Serious Consideration should be given to the provision of an Air Ambulance Service – BREEN

May 29th, 2009 - Pat Breen

   Deputy Pat Breen: I thank the Ceann Comhairle for the opportunity to raise this matter.  The removal of 24-hour emergency care from Ennis General Hospital has left people living in remote and peripheral areas of County Clare isolated.   We were assured by the Government and the HSE in County Clare that the reconfiguration of accident and emergency services in the mid-west region was being implemented for patient safety reasons and to provide us with a better service.  The people are not convinced and the reality is that many of them are worse off, as acute emergency care at Limerick regional hospital is further away from them.

  When the issue of advanced paramedics replacing 24-hour emergency care was first mooted I warned that they should not be centrally located and, instead, they should be available 24-7 in each local ambulance station.  With the best will in the world, the advanced paramedics and the ambulance service, who are doing their very best, cannot replace acute hospital treatment within the “Golden Hour”.  In the absence of 24-hour emergency care and, bearing in mind the isolated and remote areas where people live, the provision of an air ambulance service in the mid-west region must be fully examined and investigated.  The one trolley, one patient rule causes particular problems, especially if there is a major road accident where two, three or four people who have sustained injuries require hospitalisation.  Recently, there was a road accident near Lisdoonvarna, County Clare, and two people had to wait two hours for an ambulance.  Thankfully, their injuries were not life-threatening.  The ambulance crews did great work but they cannot be in two places at the one time.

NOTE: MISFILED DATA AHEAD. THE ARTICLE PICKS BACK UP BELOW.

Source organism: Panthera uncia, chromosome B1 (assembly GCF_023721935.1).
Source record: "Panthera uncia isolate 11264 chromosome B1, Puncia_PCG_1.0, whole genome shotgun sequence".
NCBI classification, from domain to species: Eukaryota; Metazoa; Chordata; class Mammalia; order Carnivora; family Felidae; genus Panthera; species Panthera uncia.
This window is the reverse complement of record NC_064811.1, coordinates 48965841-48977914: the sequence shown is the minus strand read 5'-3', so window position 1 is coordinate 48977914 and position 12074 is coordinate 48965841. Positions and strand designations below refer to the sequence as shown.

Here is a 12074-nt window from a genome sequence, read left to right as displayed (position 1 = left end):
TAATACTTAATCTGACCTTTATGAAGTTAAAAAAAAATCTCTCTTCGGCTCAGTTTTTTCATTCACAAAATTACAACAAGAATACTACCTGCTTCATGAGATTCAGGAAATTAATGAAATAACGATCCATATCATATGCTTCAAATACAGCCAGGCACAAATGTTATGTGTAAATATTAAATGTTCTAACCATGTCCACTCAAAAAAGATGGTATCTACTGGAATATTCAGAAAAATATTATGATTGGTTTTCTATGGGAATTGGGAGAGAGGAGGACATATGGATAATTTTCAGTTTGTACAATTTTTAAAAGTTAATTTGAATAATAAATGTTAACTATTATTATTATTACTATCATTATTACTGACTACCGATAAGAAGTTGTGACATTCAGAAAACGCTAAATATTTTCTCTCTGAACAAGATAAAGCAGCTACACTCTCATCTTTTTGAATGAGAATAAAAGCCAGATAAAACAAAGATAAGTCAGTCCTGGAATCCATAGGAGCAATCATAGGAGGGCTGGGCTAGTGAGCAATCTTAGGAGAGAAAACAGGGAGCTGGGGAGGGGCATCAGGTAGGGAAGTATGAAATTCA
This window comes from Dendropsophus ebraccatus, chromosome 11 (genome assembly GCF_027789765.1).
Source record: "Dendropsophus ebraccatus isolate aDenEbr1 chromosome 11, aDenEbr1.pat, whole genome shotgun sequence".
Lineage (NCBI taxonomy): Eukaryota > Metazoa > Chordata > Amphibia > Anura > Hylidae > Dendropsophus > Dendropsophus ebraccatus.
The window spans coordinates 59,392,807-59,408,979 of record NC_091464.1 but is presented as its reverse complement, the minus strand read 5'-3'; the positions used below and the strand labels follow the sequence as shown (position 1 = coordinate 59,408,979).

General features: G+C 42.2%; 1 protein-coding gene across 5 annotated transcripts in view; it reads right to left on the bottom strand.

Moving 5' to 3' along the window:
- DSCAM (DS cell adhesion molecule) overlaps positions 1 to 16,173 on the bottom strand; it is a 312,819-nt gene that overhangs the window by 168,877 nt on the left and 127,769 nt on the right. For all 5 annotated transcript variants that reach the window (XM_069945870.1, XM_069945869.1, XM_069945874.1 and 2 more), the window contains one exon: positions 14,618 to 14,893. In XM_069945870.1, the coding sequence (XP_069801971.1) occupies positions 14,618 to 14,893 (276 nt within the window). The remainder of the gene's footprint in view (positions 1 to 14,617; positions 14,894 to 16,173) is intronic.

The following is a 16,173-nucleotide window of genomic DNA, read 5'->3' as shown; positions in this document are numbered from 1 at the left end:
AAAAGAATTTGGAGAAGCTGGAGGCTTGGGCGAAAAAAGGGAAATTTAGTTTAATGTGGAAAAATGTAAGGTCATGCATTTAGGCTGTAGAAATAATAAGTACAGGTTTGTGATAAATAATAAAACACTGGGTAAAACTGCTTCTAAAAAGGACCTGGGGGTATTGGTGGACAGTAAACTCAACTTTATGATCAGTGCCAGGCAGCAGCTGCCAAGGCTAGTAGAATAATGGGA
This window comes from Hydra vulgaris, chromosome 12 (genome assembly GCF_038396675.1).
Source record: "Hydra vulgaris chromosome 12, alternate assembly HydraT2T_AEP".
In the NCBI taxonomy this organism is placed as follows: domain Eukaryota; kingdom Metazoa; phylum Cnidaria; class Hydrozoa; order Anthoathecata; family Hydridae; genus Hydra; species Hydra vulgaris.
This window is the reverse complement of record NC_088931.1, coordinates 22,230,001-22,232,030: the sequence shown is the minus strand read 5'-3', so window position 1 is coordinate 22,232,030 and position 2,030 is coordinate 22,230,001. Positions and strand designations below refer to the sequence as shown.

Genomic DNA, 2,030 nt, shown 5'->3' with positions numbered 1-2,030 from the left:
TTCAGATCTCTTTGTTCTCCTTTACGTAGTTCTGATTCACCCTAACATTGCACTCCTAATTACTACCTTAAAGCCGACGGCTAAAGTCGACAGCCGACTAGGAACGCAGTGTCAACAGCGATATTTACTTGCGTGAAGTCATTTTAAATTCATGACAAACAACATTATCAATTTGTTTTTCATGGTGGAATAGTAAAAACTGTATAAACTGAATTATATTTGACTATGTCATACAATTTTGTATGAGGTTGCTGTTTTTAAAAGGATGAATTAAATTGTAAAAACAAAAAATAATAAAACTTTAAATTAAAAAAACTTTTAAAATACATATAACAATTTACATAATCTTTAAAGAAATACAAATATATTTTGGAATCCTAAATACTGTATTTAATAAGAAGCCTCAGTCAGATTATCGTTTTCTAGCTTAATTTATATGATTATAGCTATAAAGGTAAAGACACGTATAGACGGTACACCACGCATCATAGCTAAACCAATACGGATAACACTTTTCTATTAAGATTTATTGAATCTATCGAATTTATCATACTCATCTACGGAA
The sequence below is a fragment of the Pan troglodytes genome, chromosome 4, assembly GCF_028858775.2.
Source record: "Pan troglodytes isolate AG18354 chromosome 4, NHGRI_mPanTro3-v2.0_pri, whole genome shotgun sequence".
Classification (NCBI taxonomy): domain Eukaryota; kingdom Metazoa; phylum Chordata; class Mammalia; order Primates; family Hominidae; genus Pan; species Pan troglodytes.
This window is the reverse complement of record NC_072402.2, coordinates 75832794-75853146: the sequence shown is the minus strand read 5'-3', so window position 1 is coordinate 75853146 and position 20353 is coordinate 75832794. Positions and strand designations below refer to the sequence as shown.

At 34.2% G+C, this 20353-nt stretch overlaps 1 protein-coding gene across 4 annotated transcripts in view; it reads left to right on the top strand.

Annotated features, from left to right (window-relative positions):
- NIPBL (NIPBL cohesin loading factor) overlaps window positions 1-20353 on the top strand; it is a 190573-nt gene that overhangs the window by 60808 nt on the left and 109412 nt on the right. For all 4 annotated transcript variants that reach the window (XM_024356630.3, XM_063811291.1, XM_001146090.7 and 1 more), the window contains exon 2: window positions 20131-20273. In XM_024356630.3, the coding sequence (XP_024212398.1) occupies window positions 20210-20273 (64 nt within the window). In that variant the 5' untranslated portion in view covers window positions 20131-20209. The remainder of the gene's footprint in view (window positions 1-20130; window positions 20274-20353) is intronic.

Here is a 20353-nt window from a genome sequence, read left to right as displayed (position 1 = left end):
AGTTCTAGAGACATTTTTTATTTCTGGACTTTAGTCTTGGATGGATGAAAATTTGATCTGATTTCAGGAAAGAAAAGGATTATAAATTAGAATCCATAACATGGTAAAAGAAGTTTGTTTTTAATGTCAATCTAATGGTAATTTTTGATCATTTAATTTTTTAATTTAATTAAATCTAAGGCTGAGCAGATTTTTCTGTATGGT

When the HSE made the decision to bypass Ennis General Hospital and transfer all future trauma cases to Limerick from Clare earlier this year, I highlighted the need for the introduction of an air ambulance service.  Thankfully, a helicopter pad is in operation at the Mid-West Regional Hospital in Limerick.  I had campaigned for this since 2005 because, prior to this, patients had to be transferred by road.  During a recent briefing of Oireachtas Members by Professor Drumm and his team from the HSE, I pressed them on the need to base an advanced paramedic team in Kilrush.  They highlighted the huge expense of training paramedics and claim that this expense could not be justified because of the low turnover of patients and it would not be viable.  However, during the briefing, Dr Drumm urged Members to campaign for an air ambulance service to be based at Shannon Airport, which could service isolated areas in Clare and in the entire region. It could be crewed by a medical team from the Mid-West Regional Hospital in Limerick and the HSE told us that it would cost approximately €5 million a year to run.  In my view, this is not a large amount of money if it saved one life.  The emergency coastal air service is already working exceptionally well in Shannon.  The Air Corps has new helicopters and has the necessary experience.  Similarly, the Garda helicopter is working successfully in its work, also.

  As an island nation the provision of an air ambulance service is necessary.  The ball is now firmly in the Government’s court and the Minister must take the lead.  Negotiations with the HSE must be initiated with the Department of Transport and the Department of Defence with a view to providing an air ambulance service in the mid-west region.  It should not be left to charities to fund this essential service.

  I welcome the efforts being made by the All-Ireland air ambulance to launch an air service, but it is a charity-funded service and will require over €85,000 per month for it to happen.  It is hoped that future funding will be raised through fund-raising events and donations.   Ambulance Service. However, Ireland is the only country within the EU that does not have a dedicated air ambulance service.  No such essential service should have to depend solely on fund-raising to survive.  We know how difficult fund-raising is at the moment.